Although there may be a link between IQ scores and bipolar disorder diagnoses, this connection could come down to genetics or other environmental factors. More research is needed to know for sure.

Bipolar disorder is a mental health condition that can cause people to experience shifts in mood from depressive lows to manic highs. The condition is sometimes linked to highly intelligent people.

Although some data suggests that there could be truth to this theorized link, researchers haven’t yet proven this connection. More studies into a potential relationship between bipolar disorder and intelligence are still needed.

There’s no proven link between bipolar disorder and intelligence. However, a few studies have found that there might be a relationship between the two.

There has been data suggesting that people with above-average IQ scores are more likely to have bipolar disorder. Studies have also linked high academic performance and high creative output to a higher likelihood of bipolar disorder.

For instance, data from a 2018 survey of members of American Mensa found that respondents were more likely to report symptoms of bipolar disorder than those typically found across the general population.

A 2015 study in the United Kingdom found that children with high IQ stores were more likely to develop bipolar disorder later in life. Additionally, the prevalence was notably higher in children with high verbal scores.

However, these studies don’t prove that there’s a link between a high IQ and bipolar disorder.

Some experts have theorized that it could be tied to a risk inherited through family lines rather than any risk in high IQ alone. Bipolar disorder and high IQs both often run in families, so it’s possible that the link researchers have found in some studies is a genetic one.

Additionally, there are weaknesses in many traditional measures of intelligence.

Standardized testing, including IQ testing, can have racial, class, and gender biases. Similarly, socioeconomic and other factors that don’t correlate to intelligence can affect academic performance. This makes it difficult to draw conclusions, such as a link to bipolar disorder, from this data.

Studies on emotional intelligence and bipolar disorder also have mixed results.

Some research has suggested that people with bipolar disorder display less emotional intelligence than people without the condition. Other research indicates that it might depend on the type of bipolar disorder a person has or on their mood.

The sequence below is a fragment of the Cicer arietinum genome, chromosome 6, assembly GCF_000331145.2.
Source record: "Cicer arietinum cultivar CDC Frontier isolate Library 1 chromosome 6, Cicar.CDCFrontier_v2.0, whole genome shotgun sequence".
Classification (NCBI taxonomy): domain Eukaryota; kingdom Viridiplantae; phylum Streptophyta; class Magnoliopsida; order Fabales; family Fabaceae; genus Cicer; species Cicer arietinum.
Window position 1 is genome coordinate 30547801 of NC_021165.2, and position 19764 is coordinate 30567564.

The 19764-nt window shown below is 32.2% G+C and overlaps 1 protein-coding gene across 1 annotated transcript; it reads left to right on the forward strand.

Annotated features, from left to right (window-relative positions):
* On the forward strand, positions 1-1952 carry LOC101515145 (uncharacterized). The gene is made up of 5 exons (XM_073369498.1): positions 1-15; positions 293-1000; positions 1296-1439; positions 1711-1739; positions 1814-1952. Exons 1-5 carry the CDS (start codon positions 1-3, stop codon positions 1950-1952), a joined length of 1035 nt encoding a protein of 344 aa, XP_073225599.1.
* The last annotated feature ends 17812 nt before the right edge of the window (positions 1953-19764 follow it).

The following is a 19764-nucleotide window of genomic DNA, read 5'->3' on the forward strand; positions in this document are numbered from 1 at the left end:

For instance, a 2021 study found that people with both bipolar I disorder and bipolar II disorder had lower emotional intelligence during depressive episodes.

What is emotional intelligence?

Emotional intelligence is your ability to control, perceive, interpret, evaluate, and use emotions to communicate and relate with others. It includes:

  • understanding body language
  • reading facial cues
  • understanding verbal and tonal cues
  • using emotions as part of the thinking process when deciding on actions
  • reacting to the emotions of others when appropriate
  • identifying the likely cause of your emotions
  • identifying possible sources of other people’s emotions
  • managing your emotions so that you can respond appropriately to situations

You can read more about IQ scores and emotional intelligence here.

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Bipolar disorder can sometimes affect the way people think. This is typically called cognition. Cognition and intelligence aren’t the same.

Cognition includes functions such as memory, logic, and data processing. Bipolar moods can change these cognitive functions. For example, a depressive mood can make focusing difficult and cause memory problems. A manic episode can alter the way a person makes judgments and how they express themselves.

Manic episodes can also lead to psychosis and symptoms such as paranoia and delusions. These symptoms can increase the changes to a person’s standard cognitive function.

There might be a link between bipolar disorder and intelligence. Some studies have suggested that people with above-average IQs are more likely to have bipolar disorder.

However, researchers haven’t fully proven this link. Additional research has suggested that bipolar disorder’s link to emotional intelligence can vary depending on the person’s mood.